Yaletown OPS shuts down 2 weeks before 8th anniversary of toxic drug crisis

The Thomus Donaghy Overdose Prevention Site in Yaletown closed its doors and relocated to Howe Street. It will provide both supervised injection and inhalation services. Kate Walker reports.

After concerns about possible negative impacts on the community, the controversial Yaletown Overdose Prevention Site has closed its doors to clients for the last time.

The closure comes after Vancouver Coastal Health was informed by the City of Vancouver in July 2023 that the lease for the Thomus Donaghy OPS at 1101 Seymour Street would not be renewed. The city explained at the time the site had “proven unviable for sustained operations.”

Vancouver Coun. Peter Meiszner said last year that while he supports overdose prevention sites, the management of the Yaletown OPS wasn’t taking responsibility for what he called the “negative impacts” on the community.

“There have been issues with the queuing outside the site, camping, street disorder, cleanliness, drug paraphernalia, etcetera — as well as people in the neighbourhood not feeling safe walking by the site,” he said.

But Vince Tao, spokesperson for the Vancouver Area Network Drug Users, tells CityNews that the closure of the OPS couldn’t come at a worse time.

“I think it’s an absolute travesty that the city and the province are allowing this to happen at this critical juncture during public health emergencies,” he said Wednesday.

“We’re less than two weeks away from the eighth anniversary of the provincial announcement of the public health toxic drug poisoning emergency. We should definitely not be closing down the overdose prevention sites, we should be opening them — plain and simple.”

The site opened in 2021 after data from VCH showed Yaletown had the highest number of drug poisoning deaths outside of the Downtown Eastside.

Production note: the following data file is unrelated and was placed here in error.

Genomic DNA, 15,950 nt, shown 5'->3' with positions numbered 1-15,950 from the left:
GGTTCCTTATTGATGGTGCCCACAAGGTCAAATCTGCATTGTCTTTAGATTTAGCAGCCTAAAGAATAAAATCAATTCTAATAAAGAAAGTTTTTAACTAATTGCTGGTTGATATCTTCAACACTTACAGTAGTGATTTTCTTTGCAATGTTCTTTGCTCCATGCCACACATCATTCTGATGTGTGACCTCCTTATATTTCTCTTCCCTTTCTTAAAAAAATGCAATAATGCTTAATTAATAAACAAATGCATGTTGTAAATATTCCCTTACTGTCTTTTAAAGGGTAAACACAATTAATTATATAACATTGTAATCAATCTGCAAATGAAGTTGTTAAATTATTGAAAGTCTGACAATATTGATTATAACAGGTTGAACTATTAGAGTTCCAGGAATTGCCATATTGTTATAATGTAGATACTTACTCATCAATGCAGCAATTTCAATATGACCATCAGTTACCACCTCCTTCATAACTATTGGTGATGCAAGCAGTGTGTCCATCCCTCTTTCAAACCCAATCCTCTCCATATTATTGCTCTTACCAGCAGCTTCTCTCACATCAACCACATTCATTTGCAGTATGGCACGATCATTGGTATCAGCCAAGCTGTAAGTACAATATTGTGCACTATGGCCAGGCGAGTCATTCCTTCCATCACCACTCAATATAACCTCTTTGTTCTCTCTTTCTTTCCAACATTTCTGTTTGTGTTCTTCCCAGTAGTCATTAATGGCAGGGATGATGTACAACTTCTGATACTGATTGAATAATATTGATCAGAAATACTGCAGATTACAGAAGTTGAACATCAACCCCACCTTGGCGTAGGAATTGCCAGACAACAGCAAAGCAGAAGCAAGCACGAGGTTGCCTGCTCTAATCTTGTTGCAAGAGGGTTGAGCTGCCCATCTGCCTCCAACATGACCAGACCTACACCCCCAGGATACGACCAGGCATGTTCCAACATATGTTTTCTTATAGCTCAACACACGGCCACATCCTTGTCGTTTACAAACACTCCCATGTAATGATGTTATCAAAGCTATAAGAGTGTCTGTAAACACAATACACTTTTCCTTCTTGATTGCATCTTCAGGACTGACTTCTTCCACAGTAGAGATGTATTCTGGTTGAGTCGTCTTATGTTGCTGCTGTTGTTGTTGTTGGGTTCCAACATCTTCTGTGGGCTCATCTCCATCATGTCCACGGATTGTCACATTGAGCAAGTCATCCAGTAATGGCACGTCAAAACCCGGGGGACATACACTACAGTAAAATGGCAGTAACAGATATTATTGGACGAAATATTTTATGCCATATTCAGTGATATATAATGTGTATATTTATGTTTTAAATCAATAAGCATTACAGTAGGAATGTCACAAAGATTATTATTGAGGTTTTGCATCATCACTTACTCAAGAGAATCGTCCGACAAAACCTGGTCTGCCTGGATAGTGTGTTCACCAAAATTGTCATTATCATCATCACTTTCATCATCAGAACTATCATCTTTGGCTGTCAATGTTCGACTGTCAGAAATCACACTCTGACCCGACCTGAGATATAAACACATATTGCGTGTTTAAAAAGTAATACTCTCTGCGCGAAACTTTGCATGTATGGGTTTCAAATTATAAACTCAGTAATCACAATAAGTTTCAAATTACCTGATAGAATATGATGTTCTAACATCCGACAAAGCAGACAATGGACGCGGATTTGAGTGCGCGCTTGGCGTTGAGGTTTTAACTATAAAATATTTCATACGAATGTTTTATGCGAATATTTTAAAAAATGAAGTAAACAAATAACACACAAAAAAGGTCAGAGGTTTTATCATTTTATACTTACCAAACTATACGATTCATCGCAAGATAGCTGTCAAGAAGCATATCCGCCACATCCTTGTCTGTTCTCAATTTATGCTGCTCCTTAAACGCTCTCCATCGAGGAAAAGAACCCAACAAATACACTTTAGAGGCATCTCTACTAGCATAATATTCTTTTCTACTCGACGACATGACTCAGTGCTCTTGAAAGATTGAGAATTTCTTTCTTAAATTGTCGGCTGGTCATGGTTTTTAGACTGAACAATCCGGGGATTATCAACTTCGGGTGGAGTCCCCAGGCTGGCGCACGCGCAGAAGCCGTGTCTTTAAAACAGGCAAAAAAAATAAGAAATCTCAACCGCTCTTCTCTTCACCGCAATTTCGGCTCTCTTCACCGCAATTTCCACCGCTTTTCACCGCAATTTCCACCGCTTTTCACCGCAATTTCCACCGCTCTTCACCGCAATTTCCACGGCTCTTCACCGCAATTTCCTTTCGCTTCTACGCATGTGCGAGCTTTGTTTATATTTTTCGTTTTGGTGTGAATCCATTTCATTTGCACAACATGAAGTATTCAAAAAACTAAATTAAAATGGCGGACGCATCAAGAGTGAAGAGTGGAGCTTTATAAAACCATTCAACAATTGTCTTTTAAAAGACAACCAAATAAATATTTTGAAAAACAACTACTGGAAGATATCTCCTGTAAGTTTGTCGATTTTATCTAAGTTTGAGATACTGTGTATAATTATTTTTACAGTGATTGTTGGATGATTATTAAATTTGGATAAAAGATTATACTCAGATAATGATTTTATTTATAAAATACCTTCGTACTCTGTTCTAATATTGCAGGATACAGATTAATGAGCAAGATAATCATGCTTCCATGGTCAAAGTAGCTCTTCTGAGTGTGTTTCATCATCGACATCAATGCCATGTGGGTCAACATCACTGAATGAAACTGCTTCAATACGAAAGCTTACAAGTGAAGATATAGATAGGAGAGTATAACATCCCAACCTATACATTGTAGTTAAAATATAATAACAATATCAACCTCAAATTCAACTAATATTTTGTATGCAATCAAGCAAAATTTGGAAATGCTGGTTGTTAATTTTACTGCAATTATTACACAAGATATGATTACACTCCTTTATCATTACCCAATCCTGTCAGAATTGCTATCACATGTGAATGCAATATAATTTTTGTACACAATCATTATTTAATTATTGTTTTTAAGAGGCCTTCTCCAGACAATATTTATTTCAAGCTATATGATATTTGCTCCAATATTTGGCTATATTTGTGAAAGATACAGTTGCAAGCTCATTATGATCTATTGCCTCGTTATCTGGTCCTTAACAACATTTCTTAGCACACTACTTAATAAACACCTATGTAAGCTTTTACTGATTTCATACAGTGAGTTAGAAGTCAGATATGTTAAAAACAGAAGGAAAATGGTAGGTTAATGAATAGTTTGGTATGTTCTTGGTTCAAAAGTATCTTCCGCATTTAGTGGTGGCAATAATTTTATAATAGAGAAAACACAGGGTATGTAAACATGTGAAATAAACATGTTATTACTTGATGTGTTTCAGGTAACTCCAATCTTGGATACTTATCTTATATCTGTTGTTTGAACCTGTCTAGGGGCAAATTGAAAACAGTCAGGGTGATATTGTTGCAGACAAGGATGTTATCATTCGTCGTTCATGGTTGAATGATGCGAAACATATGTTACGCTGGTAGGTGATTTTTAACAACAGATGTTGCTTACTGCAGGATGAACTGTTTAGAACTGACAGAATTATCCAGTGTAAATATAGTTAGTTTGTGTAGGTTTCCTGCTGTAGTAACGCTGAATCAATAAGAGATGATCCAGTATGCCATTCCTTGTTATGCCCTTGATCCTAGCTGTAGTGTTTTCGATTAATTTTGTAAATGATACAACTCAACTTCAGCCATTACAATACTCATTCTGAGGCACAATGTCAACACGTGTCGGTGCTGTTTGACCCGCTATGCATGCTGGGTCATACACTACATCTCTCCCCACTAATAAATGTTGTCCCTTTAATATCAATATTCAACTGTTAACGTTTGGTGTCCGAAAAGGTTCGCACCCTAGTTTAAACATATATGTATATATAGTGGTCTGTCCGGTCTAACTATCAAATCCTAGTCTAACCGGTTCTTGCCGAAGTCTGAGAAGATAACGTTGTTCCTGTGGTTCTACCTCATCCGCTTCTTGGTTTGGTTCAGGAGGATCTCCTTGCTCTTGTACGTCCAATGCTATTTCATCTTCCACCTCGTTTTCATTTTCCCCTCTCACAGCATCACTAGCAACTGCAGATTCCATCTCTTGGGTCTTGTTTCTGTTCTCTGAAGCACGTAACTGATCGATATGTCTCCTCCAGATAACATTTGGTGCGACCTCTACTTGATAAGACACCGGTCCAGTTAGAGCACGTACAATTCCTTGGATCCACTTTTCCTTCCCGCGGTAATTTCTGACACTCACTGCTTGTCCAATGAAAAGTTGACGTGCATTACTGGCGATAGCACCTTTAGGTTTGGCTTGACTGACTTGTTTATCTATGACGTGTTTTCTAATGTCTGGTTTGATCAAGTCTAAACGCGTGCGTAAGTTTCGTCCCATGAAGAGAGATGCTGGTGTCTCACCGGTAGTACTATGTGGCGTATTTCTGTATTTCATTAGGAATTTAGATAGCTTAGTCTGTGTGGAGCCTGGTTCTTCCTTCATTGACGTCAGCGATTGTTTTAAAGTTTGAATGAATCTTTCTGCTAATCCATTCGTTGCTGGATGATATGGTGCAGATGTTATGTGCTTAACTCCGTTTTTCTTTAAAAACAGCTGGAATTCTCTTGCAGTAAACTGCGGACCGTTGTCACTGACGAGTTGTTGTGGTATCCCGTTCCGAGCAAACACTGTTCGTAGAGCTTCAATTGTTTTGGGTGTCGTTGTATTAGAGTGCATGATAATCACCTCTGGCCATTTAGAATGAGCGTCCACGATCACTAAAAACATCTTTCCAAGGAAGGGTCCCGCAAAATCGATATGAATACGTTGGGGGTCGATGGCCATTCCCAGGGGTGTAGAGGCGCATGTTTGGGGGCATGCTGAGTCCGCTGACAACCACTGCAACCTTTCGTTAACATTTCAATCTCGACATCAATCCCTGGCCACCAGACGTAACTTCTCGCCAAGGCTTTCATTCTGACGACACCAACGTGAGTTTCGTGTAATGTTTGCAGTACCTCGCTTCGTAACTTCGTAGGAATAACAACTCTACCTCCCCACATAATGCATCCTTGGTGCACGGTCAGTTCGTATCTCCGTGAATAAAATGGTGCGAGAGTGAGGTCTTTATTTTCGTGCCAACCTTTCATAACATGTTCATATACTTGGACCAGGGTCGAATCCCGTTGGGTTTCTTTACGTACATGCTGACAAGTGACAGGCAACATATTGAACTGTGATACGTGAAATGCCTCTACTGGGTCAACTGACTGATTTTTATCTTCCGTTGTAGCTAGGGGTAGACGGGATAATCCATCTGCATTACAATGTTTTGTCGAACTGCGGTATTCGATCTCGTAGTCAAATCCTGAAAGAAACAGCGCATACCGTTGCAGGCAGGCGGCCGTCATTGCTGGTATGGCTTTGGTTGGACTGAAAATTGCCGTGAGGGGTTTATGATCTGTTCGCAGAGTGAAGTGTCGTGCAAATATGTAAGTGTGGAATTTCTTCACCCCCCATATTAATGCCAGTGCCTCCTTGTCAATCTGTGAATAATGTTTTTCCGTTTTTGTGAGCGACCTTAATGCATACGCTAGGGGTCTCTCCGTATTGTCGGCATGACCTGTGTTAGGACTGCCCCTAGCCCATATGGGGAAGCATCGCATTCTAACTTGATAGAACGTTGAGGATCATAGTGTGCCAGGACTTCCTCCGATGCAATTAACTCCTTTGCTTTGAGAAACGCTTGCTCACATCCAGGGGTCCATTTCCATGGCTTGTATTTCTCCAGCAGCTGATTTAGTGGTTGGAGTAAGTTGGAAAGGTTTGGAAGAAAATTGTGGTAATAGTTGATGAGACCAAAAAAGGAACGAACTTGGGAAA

“Amidst a toxic drug poisoning crisis, which is claiming about six to seven lives a day, we’re closing an overdose prevention site, in a part of the city — Yaletown — which [has] the second highest concentration of overdose incidence rate,” Tao said.

“People are going to die.”

OPS moves to new location in Vancouver

But Vancouver Coastal Health says it’s committed to not having any gaps in service for people who would normally visit the Yaletown OPS.

A new site opened Wednesday in a space behind a social housing complex on Howe Street that’s within the same Local Health Area, it says. Until the permanent site opens its doors Wednesday afternoon, the health authority’s mobile OPS is in place near the original Yaletown OPS to fill-in.

“The new site is accessed from Howe Street, but does not have street frontage, offering clients and residents increased privacy,” the health authority said in a statement.

“VCH is committed to being a good neighbour, working with the city, other local partners and residents to ensure the smooth operation of these health-care services.”

It adds the new centre will have security, sidewalk management, litter and needle sweeps and community outreach teams.

In a statement, Mayor Ken Sim says he’s “disappointed” the new OPS will not be located at St. Paul’s Hospital, which he believed was the “appropriate” site.

“We can confirm that the City of Vancouver was not consulted on the new location of the OPS, although we appreciate VCH has to balance many factors when selecting locations for these health services,” he stated.

“We look forward to learning more from Vancouver Coastal Health about how they plan to operate this site in a way that provides these important services while mitigating impacts on Vancouver neighbourhoods like Yaletown.”

While Tao agrees it’s positive that a new OPS will reopen in another part of the city, he believes it’s an “absurd, tremendous” waste of resources.

“In 2016, there was a ministerial writ, to open as many overdose prevention sites as possible, to open them up all over the province. And it’s been eight years, and only about 40 have been opened up, and now we’re talking about closing them because we don’t like how it works.”

“I think it’s a very bad sign of what’s to come.”

B.C. recorded an unprecedented number of deaths from toxic drugs in 2023. The BC Coroners Service said in January there were 2,511 suspected unregulated toxic drug deaths, marking “the highest number of suspected deaths ever recorded in a year.”

That figure was five per cent higher than the number of deaths recorded in 2022, which was 2,383.

Since the province declared a public health emergency in April 2016, more than 14,000 people have been killed as a result of drug toxicity, according to the Coroners Service.

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